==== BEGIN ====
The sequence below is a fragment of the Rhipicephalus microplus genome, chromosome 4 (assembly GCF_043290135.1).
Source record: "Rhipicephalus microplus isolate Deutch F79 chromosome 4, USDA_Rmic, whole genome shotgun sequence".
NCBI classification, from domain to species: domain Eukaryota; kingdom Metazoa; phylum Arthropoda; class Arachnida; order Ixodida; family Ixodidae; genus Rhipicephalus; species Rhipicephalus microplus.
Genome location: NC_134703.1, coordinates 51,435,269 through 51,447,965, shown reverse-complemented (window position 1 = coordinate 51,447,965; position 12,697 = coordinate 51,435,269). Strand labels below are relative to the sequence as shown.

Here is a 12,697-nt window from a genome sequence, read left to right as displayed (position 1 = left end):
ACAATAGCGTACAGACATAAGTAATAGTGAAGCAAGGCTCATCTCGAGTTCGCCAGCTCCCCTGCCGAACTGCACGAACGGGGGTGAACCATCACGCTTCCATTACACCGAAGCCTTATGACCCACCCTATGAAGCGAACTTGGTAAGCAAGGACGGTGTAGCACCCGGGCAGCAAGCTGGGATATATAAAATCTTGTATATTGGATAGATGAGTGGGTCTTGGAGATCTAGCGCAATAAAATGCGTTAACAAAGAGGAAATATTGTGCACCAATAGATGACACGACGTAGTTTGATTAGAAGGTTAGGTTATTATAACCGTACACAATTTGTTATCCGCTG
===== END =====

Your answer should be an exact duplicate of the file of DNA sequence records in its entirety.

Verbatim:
The sequence below is a fragment of the Rhipicephalus microplus genome, chromosome 4 (assembly GCF_043290135.1).
Source record: "Rhipicephalus microplus isolate Deutch F79 chromosome 4, USDA_Rmic, whole genome shotgun sequence".
NCBI classification, from domain to species: domain Eukaryota; kingdom Metazoa; phylum Arthropoda; class Arachnida; order Ixodida; family Ixodidae; genus Rhipicephalus; species Rhipicephalus microplus.
Genome location: NC_134703.1, coordinates 51,435,269 through 51,447,965, shown reverse-complemented (window position 1 = coordinate 51,447,965; position 12,697 = coordinate 51,435,269). Strand labels below are relative to the sequence as shown.

Here is a 12,697-nt window from a genome sequence, read left to right as displayed (position 1 = left end):
ACAATAGCGTACAGACATAAGTAATAGTGAAGCAAGGCTCATCTCGAGTTCGCCAGCTCCCCTGCCGAACTGCACGAACGGGGGTGAACCATCACGCTTCCATTACACCGAAGCCTTATGACCCACCCTATGAAGCGAACTTGGTAAGCAAGGACGGTGTAGCACCCGGGCAGCAAGCTGGGATATATAAAATCTTGTATATTGGATAGATGAGTGGGTCTTGGAGATCTAGCGCAATAAAATGCGTTAACAAAGAGGAAATATTGTGCACCAATAGATGACACGACGTAGTTTGATTAGAAGGTTAGGTTATTATAACCGTACACAATTTGTTATCCGCTG